Obituaries of note: Bill Porter, door-to-door salesman; Stan Tracey, British jazz musician

Bill Porter

Salesman

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Bill Porter, a door-to-door salesman in Portland, Ore., who was played by William H. Macy in an Emmy-winning TV movie, died Dec. 3 in a Portland hospital. He was 81.

The Oregonian newspaper reported that he died of an infection.

Mr. Porter, who had cerebral palsy and spoke and walked with great difficulty, spent decades walking through Portland neighborhoods selling J.R. Watkins food and household products. For years, Mr. Porter was Watkins’s top retail salesman in a four-state region. His story made its way to Reader’s Digest and ABC’s “20/20.”

When he was young, the state considered him unemployable, but he refused to accept disability payments.

In 2003, Macy portrayed Mr. Porter in the movie “Door to Door,” which won four Emmys.

Stan Tracey

British jazz musician

Stan Tracey, a jazz pianist who played with everyone from Sonny Rollins to Charlie Watts of the Rolling Stones and who was a major force in British jazz for more than 60 years, died Dec. 6. He was 86.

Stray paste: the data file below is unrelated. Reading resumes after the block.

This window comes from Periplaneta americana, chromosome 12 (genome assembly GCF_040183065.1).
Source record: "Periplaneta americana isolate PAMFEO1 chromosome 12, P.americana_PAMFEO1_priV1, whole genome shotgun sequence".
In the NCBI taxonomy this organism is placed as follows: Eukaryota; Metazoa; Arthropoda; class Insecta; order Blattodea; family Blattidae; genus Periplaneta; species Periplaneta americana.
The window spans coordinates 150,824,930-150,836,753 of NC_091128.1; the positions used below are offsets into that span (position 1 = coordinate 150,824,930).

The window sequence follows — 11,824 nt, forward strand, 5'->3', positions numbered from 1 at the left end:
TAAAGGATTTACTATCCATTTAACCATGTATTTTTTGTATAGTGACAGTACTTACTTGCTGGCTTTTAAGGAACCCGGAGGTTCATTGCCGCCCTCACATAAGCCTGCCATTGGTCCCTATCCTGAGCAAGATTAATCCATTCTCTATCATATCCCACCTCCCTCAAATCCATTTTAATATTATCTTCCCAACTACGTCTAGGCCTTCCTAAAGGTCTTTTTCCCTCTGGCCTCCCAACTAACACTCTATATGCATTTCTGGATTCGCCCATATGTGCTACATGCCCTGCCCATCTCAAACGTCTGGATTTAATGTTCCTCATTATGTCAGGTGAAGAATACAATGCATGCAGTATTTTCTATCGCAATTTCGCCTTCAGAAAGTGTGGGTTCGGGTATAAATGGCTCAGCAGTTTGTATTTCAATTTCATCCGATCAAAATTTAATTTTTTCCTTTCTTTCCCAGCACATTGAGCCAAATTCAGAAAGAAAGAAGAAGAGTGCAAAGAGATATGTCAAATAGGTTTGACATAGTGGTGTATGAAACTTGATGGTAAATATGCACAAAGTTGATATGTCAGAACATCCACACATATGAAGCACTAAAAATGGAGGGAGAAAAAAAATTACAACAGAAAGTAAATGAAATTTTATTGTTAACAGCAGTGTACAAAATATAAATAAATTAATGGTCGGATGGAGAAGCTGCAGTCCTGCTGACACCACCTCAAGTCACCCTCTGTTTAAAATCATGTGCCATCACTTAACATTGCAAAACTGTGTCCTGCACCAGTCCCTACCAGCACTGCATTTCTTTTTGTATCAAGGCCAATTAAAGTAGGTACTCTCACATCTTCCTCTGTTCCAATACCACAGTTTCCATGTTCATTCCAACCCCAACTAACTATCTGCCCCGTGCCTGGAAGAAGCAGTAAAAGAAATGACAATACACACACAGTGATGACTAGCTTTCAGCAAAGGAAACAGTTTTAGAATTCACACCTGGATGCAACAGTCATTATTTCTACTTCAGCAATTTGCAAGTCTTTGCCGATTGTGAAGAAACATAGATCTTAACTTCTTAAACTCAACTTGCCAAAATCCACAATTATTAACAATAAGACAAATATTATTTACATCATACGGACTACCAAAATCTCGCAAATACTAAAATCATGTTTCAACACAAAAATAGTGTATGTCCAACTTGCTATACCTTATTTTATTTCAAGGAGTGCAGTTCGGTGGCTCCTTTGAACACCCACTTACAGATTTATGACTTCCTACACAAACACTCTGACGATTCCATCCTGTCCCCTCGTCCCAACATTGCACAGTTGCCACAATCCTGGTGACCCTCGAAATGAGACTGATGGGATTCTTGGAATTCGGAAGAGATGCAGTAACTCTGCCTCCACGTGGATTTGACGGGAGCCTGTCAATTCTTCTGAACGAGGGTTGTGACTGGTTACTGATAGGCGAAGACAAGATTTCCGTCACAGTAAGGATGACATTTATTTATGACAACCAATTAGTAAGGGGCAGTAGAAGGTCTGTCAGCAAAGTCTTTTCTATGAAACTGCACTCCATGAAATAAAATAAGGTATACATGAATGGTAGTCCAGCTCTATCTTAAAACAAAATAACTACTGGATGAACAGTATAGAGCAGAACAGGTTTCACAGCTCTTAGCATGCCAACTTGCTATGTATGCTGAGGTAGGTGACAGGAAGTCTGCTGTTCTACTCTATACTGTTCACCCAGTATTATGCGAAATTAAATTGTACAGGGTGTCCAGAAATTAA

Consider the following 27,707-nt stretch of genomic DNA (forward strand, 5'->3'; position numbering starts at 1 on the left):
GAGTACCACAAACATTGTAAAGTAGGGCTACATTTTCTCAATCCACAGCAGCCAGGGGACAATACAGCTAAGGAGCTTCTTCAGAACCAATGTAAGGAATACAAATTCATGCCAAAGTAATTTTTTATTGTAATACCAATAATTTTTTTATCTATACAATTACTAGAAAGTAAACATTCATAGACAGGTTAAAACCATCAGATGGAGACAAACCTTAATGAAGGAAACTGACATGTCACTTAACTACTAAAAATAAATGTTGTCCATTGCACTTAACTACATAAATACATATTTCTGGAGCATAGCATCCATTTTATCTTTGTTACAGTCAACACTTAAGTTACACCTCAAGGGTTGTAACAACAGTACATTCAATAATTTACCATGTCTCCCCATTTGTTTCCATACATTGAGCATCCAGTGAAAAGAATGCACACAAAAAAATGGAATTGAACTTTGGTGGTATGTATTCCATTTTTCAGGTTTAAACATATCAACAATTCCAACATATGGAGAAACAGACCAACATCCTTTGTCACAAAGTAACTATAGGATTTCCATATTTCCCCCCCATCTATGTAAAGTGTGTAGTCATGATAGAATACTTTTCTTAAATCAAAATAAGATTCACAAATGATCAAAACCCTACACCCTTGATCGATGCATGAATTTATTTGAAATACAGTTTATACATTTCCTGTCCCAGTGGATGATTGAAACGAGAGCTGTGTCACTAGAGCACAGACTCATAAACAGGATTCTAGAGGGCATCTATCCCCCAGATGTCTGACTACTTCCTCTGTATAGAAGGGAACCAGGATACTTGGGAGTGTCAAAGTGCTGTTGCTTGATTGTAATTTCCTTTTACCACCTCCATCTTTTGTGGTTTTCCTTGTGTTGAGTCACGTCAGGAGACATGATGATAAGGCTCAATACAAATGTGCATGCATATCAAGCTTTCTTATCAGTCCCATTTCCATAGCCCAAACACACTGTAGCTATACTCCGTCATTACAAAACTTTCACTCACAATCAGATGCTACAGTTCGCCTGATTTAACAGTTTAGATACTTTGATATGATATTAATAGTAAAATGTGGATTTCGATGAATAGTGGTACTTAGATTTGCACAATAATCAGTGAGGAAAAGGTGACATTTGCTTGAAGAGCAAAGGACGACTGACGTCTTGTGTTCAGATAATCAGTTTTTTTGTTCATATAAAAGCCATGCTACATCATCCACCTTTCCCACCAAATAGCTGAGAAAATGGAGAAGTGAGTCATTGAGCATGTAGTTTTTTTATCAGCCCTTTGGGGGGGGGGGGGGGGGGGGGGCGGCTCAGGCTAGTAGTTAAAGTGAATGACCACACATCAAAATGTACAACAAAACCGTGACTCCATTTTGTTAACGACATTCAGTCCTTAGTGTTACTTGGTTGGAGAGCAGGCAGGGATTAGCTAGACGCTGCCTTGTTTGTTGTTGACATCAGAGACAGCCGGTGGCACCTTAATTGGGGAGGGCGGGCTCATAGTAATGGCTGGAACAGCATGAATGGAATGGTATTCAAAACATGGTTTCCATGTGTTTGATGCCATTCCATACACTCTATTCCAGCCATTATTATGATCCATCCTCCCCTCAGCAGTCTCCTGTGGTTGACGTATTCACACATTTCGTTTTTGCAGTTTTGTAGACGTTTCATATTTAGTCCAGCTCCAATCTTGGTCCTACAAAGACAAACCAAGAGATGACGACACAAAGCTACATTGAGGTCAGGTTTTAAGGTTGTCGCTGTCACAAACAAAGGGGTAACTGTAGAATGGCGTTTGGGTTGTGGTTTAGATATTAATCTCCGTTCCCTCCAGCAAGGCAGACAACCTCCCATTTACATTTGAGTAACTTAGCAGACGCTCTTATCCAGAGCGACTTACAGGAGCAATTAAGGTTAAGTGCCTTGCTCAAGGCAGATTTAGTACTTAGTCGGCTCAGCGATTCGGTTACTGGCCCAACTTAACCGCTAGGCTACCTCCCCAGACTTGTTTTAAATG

A son, Clark Tracey, confirmed the death. The cause was cancer.

Mr. Tracey took up piano after playing the accordion to entertain troops during World War II. He performed with the popular Ted Heath Orchestra and spent several years in the 1960s as resident pianist at Ronnie Scott’s storied London jazz club. That job allowed him to play with the era’s jazz greats, including Stan Getz, Ben Webster and Rollins, with whom he performed on the soundtrack to the 1966 Michael Caine film “Alfie.”

As well as leading his own ensembles of various sizes, Mr. Tracey had a stint in the big band led by Stones drummer Watts.

Mr. Tracey also composed many tunes and was an inspiration to generations of younger musicians. Known as “the godfather of British jazz,” he was named a commander of the Order of the British Empire by Queen Elizabeth II in 2008.

— From news services

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